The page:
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    • CommentRowNumber1.
    • CommentAuthorUrs
    • CommentTimeJun 28th 2018
    • (edited Jun 28th 2018)

    I have spelled out statement and proof of:

    1. every reflection is a reflective localization,

    2. reflective localizations are given by full subcategories of local objects.

    I have also tried to produce decent cross-links to various entries that mention something related. But there will be more left to do.

    diff, v3, current

    • CommentRowNumber2.
    • CommentAuthorUrs
    • CommentTimeJun 29th 2018

    Conversely, when is reflection onto a full subcategory of local objects also a localization in the sense of universally inverting the given morphisms?

    • CommentRowNumber3.
    • CommentAuthorMike Shulman
    • CommentTimeJun 29th 2018

    I have to puzzle through the terminology – you’re asking if, given a category with weak equivalences (C,W)(C,W) such that the full subcategory Loc WLoc_W of WW-local objects in reflective, whether the reflector CLoc WC \to Loc_W is equivalent to the localization functor CC[W 1]C\to C[W^{-1}] that universally inverts WW?

    By property (1), it seems that this is equivalent to asking whether every functor CDC\to D that inverts WW also inverts every WW-local equivalence (morphism that is seen as an isomorphism by every WW-local object)?

    • CommentRowNumber4.
    • CommentAuthorUrs
    • CommentTimeJun 29th 2018
    • (edited Jun 29th 2018)

    Yes, for WW any class of morphisms. In “Modalities in homotopy type theory” you write: “We will not be concerned here with the universal property of the localized category”. Suppose you were concerned, what could you say?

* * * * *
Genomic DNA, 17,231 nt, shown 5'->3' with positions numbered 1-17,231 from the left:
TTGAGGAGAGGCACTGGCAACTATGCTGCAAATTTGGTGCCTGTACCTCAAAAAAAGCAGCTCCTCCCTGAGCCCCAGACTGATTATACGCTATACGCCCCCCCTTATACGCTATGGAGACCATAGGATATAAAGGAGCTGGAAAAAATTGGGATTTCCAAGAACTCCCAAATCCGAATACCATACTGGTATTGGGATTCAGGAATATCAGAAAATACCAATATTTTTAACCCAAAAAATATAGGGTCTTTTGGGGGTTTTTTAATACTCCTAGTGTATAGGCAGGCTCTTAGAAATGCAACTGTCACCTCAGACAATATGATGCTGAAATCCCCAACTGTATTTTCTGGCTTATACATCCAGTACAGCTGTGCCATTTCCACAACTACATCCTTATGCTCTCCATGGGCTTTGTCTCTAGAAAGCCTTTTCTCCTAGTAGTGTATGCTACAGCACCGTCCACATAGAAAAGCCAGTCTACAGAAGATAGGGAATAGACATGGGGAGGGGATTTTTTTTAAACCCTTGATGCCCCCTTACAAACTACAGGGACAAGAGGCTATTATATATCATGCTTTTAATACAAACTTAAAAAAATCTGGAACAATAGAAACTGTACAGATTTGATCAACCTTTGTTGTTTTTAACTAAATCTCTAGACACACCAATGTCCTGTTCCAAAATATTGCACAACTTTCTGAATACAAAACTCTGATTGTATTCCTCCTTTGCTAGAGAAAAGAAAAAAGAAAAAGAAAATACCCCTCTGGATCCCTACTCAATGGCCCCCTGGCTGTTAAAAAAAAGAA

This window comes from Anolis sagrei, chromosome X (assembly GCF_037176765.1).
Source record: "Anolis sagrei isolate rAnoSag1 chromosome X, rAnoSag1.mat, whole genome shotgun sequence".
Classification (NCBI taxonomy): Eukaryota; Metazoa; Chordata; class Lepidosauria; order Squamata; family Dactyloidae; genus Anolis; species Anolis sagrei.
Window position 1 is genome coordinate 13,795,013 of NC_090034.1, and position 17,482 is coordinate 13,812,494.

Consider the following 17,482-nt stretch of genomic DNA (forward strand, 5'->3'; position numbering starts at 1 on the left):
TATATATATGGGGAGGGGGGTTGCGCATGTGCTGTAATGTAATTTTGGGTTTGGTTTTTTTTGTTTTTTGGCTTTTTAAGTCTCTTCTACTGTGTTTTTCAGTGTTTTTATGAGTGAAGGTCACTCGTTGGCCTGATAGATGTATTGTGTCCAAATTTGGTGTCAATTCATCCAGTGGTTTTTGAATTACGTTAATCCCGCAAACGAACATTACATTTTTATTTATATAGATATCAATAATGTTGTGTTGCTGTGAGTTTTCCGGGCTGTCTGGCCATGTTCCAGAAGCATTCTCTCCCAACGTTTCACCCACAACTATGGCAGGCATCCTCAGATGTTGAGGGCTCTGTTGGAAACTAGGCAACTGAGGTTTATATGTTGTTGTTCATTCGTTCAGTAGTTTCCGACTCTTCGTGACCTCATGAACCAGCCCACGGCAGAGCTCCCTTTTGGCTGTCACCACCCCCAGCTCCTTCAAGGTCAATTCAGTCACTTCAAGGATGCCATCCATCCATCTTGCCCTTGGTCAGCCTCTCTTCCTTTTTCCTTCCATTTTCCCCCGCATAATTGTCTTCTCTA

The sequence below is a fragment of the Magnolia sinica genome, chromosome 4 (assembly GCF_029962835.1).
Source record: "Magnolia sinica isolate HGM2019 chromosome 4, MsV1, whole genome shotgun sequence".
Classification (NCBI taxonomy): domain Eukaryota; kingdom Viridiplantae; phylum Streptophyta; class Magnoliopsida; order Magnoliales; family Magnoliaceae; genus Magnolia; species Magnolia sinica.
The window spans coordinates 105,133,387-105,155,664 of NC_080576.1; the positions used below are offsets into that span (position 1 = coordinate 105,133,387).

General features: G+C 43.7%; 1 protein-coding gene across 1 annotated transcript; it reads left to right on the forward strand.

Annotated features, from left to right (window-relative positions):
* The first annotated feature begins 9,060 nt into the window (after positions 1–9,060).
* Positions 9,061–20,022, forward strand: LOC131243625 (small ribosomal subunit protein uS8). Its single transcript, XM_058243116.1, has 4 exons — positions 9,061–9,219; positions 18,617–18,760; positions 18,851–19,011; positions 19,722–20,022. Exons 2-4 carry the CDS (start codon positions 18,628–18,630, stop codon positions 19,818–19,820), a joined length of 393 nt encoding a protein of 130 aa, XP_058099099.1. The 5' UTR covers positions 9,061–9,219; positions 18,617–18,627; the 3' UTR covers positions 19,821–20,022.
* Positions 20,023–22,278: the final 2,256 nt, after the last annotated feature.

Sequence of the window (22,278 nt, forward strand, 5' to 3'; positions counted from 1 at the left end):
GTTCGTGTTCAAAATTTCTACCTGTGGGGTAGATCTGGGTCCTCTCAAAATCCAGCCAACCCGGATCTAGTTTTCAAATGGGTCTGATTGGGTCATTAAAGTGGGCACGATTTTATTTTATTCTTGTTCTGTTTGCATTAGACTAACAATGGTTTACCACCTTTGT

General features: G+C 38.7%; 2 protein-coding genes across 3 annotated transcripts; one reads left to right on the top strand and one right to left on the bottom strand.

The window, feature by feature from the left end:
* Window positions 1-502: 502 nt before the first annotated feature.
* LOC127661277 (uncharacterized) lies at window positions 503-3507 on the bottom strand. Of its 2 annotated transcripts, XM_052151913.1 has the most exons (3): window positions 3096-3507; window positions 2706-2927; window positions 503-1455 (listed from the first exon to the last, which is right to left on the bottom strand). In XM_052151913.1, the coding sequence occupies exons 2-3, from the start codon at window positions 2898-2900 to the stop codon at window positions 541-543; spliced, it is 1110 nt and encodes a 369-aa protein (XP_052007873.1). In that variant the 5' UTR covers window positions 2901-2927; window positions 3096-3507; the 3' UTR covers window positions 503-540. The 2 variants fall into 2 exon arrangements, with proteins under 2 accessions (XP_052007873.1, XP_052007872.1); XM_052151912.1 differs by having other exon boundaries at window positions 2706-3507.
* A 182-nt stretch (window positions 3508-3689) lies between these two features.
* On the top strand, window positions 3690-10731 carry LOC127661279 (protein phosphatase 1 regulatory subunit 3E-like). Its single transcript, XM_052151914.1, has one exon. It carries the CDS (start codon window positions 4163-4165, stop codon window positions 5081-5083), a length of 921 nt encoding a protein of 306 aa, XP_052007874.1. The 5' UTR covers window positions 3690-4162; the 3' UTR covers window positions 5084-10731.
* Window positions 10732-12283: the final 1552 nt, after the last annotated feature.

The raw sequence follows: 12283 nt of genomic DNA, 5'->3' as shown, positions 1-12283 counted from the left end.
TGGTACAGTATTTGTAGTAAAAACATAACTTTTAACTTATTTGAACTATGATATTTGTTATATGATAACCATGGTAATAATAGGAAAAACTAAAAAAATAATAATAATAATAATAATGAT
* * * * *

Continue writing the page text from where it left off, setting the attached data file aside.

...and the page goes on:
• CommentRowNumber5.
    • CommentAuthorMike Shulman
    • CommentTimeJun 29th 2018
    • (edited Jun 29th 2018)

    Well, it is true in general that every left adjoint F:CDF:C\to D that inverts WW also inverts every WW-local equivalence. For if GG is its right adjoint, then FF inverting WW means that GG takes values in WW-local objects, which in turn implies that FF preserves WW-local equivalences. Since the reflector CLoc WC\to Loc_W is also a left adjoint, it follows that it is the coinverter of WW in the 2-category of categories and left adjoints (which contains, in particular, the 2-category of locally presentable categories and left adjoints).

    However, for non-adjoints I think it is false; here is a proposed counterexample. Let PP be a poset with binary meets but no top element, and let C=P C = P^\triangleright be PP with a new top element \top adjoined. Take W=MorPMorCW = Mor P \subsetneq Mor C, i.e. every inequality xyx\le y in CC where yy\neq \top. Then for any xPx\in P there is a yPy\in P with yxy\nleq x (since PP has no top element), but xyxx\wedge y \le x, so xx does not invert the weak equivalence xyyx\wedge y \le y; thus no element of PP is WW-local. But of course \top is WW-local, so Loc W={}Loc_W = \{\top\} is contractible and reflective. However, C[W 1]=P[W 1] C[W^{-1}] = P[W^{-1}]^\triangleright, which is not contractible unless P=P = \emptyset; thus they are inequivalent.

    • CommentRowNumber6.
    • CommentAuthorRichard Williamson
    • CommentTimeJun 30th 2018
    • (edited Jun 30th 2018)

    Have not read the thread or page closely, so might be missing something, but is this not just a question of whether WW is saturated? If I recall correctly, it is an if and only if.

    • CommentRowNumber7.
    • CommentAuthorUrs
    • CommentTimeJun 30th 2018
    • (edited Jun 30th 2018)

    Hi Mike, thanks for the bit about left adjoints. I was just wondering about this being the right condition, since this is how Hovey’s book defines localization.

    Richard, yes, every reflector is the localization at the morphisms it inverts, but I was hoping for a tighter condition. I suppose localization by left adjoins is useful here.

  1. Yes, perhaps one could say that one is asking for conditions to ensure saturation. The one at saturated class of morphisms is no doubt already familiar to you.

    • CommentRowNumber9.
    • CommentAuthorUrs
    • CommentTimeJun 30th 2018

    Okay, I have recorded the statement about left-adjoint localization, here.

  2. arrow direction

    Tim Richter

    diff, v8, current

  3. typo

    Tim Richter

    diff, v8, current

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